A practical course in horology - PDF book by Harold Caleb Kelly

A practical course in horology 

A practical course in horology
a practical course in horology 

The art of horology unquestionably ranks among the most wonderful of the mechanical arts. One can only marvel at the diminutive size of the modern wristwatch and the accuracy of the machines by which the duplicate parts are made. Production and improved manufacturing methods have also changed the repairman's approach to horology. Duplicate parts are available, so the horologist is seldom called upon to make a part. 

, since the sizes of watches have been reduced, new tools and improved methods are essential to good workmanship. One must develop greater skill in fitting staff to small, uncut balance wheels, in adjust- ing small escapements, and in handling the new, alloyed balance springs. The purpose of this book is to present the fundamentals of horology, both in theory and practice. Part 1 deals with wheel work and gearing, which involve the work of calculating the number of teeth of missing wheels and pinions and in determining their proper diameters. Principles of escapement design and an analysis of the balance and spring are given considerable space.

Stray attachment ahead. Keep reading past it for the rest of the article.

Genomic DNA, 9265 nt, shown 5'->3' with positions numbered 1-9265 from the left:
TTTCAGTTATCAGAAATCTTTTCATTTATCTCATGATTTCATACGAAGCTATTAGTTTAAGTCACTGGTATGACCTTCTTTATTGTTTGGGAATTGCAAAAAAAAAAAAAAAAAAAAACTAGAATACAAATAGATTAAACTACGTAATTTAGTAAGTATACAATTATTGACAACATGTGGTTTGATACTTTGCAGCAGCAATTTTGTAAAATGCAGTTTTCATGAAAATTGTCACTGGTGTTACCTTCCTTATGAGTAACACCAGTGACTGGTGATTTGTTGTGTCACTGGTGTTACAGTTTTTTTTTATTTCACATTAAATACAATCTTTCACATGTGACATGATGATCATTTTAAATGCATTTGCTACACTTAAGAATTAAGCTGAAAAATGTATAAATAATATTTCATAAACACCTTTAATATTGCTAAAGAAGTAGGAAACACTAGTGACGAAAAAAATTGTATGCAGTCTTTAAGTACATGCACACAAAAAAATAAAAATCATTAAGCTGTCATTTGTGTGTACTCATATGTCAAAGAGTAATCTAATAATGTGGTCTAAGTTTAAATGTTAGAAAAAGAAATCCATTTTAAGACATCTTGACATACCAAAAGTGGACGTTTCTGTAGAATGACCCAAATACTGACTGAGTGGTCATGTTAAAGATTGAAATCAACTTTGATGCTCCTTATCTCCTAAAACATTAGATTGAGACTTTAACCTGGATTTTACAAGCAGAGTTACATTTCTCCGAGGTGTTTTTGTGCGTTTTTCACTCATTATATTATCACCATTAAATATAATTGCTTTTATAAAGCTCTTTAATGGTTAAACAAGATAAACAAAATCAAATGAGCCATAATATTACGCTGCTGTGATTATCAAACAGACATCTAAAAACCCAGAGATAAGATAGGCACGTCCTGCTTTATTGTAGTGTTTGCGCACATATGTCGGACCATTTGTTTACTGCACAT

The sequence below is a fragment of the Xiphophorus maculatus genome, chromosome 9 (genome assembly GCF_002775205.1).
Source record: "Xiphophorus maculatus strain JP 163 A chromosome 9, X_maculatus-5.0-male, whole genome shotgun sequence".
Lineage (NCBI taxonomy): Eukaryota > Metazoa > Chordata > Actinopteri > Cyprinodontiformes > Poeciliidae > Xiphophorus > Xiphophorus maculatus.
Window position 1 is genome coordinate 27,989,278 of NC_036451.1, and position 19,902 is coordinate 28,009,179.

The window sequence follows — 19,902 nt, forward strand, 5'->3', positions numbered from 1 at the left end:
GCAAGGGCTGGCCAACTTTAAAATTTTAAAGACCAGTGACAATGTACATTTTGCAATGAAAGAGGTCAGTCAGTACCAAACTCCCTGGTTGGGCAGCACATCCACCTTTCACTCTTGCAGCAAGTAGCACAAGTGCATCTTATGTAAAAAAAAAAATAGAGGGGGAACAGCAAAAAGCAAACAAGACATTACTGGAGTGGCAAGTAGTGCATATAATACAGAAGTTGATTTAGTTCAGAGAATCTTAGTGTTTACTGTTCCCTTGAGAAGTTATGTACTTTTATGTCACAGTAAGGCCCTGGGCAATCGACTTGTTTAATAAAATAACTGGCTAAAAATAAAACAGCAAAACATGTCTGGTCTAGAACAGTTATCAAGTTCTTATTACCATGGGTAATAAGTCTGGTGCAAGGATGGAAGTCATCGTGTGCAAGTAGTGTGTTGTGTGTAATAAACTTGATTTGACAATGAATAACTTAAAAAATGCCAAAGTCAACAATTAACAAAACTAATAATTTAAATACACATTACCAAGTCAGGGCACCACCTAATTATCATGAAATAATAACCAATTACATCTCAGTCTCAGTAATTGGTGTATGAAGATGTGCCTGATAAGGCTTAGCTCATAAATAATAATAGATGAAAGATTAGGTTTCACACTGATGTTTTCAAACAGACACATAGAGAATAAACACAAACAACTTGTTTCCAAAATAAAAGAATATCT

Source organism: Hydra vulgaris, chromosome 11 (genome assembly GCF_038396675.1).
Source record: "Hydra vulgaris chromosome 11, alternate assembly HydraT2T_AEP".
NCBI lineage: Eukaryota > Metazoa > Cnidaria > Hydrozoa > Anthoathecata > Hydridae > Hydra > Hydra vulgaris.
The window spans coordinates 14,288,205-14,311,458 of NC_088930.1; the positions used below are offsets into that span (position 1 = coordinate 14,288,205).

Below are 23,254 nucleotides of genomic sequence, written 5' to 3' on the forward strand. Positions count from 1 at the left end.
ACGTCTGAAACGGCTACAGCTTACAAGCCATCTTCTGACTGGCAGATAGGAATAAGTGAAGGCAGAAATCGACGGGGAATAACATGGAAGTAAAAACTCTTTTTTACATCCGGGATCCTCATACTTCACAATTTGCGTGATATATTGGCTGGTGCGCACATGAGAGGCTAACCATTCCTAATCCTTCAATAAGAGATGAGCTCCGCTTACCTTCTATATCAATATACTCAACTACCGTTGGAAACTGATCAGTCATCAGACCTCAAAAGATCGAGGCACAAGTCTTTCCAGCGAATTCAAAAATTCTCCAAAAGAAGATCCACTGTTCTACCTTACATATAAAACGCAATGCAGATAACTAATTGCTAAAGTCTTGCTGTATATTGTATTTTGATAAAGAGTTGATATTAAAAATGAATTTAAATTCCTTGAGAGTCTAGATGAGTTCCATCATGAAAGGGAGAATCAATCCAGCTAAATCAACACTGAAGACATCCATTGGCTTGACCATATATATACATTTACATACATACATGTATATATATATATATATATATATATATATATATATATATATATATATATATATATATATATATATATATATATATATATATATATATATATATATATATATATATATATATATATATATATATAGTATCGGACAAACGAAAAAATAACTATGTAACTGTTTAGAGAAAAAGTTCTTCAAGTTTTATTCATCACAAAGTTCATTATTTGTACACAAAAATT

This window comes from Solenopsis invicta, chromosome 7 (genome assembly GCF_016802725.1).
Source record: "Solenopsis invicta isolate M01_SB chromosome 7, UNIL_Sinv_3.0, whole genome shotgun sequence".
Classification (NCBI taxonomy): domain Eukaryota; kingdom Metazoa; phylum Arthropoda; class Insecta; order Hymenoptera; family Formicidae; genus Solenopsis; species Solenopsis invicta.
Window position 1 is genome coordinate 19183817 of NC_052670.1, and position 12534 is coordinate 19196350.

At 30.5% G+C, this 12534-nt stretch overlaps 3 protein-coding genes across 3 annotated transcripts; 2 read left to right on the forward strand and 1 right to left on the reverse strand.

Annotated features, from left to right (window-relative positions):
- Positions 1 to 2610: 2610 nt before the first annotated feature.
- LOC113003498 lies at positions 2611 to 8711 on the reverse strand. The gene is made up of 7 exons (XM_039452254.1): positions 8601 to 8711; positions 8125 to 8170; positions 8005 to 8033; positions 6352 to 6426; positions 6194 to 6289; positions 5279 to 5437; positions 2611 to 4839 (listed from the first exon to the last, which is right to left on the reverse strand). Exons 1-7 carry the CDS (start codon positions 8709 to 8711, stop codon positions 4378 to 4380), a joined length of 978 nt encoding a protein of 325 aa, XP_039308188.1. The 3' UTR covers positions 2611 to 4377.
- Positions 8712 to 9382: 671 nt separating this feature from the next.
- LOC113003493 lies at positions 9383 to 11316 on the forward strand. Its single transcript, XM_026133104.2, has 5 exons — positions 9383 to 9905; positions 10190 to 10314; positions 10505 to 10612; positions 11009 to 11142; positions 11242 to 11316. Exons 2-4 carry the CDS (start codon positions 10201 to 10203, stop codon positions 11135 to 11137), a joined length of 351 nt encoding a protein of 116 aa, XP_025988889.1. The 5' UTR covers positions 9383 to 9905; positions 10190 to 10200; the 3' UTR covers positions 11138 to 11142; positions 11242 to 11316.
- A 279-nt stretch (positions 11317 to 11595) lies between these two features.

Part 2 treats repair methods, in which the making of a balance staff and the adjustment of the escapement are given more than the usual space allotted to these subjects. Part 3 is concerned with the adjustments to position, isochronism, and temperature, factors that may be called the finishing touches of the horological profession. 

The author is indebted to T. J. Wilkinson and C. E. DeLong for the reading of parts of the manuscript and for helpful suggestions. 

The chapter on wheel work is based on a system by Jules Grossman, late director of the horological school of Locle. It is hoped that this work will contribute some small part toward the development of a generation of capable and well-equipped horologists.


"TIME'' Poem, by Laurens L, Simpson . . 7
Preface 9
ONE. Wheel Work 13
TWO. Gearing 32
THREE. The Lever Escapement 39
FOUR. The Controlling Mechanism ... 52
ONE. Train Problems 62
TWO. Jeweling 6^
THREE. Making a Balance Staff 72>
FOUR. Pivoting 85
FIVE. Fitting Balance Springs 88
SIX. Escapement Adjusting 100
SEVEN. Cleaning and Oiling 124
ONE. Preliminary Notes on Adjusting . . 128
TWO. Position Adjusting 140
THREE. Adjustment to Isochronism . . . .150
FOUR. Adjustment to Temperature. . . .156
FIVE. Practical Work of Adjusting . . . 159
Glossary of Terms 173
Bibliography 182
Index 185

Author: Kelly, Harold Caleb
Publication Date:1944

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